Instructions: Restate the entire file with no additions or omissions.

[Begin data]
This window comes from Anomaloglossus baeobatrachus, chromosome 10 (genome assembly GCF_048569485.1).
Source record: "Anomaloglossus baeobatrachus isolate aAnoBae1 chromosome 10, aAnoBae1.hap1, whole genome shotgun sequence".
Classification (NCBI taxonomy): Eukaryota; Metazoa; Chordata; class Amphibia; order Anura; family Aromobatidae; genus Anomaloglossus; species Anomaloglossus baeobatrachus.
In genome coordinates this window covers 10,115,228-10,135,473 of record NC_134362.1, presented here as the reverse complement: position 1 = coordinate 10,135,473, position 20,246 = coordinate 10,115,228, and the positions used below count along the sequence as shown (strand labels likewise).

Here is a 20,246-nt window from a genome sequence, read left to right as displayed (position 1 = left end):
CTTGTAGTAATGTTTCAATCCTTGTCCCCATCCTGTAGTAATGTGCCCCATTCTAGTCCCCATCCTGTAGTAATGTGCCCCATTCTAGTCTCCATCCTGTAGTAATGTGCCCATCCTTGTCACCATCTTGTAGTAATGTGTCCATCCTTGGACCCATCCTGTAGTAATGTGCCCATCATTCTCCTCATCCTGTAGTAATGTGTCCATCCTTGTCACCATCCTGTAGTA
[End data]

This window comes from Anomaloglossus baeobatrachus, chromosome 10 (genome assembly GCF_048569485.1).
Source record: "Anomaloglossus baeobatrachus isolate aAnoBae1 chromosome 10, aAnoBae1.hap1, whole genome shotgun sequence".
Classification (NCBI taxonomy): Eukaryota; Metazoa; Chordata; class Amphibia; order Anura; family Aromobatidae; genus Anomaloglossus; species Anomaloglossus baeobatrachus.
In genome coordinates this window covers 10,115,228-10,135,473 of record NC_134362.1, presented here as the reverse complement: position 1 = coordinate 10,135,473, position 20,246 = coordinate 10,115,228, and the positions used below count along the sequence as shown (strand labels likewise).

Here is a 20,246-nt window from a genome sequence, read left to right as displayed (position 1 = left end):
CTTGTAGTAATGTTTCAATCCTTGTCCCCATCCTGTAGTAATGTGCCCCATTCTAGTCCCCATCCTGTAGTAATGTGCCCCATTCTAGTCTCCATCCTGTAGTAATGTGCCCATCCTTGTCACCATCTTGTAGTAATGTGTCCATCCTTGGACCCATCCTGTAGTAATGTGCCCATCATTCTCCTCATCCTGTAGTAATGTGTCCATCCTTGTCACCATCCTGTAGTA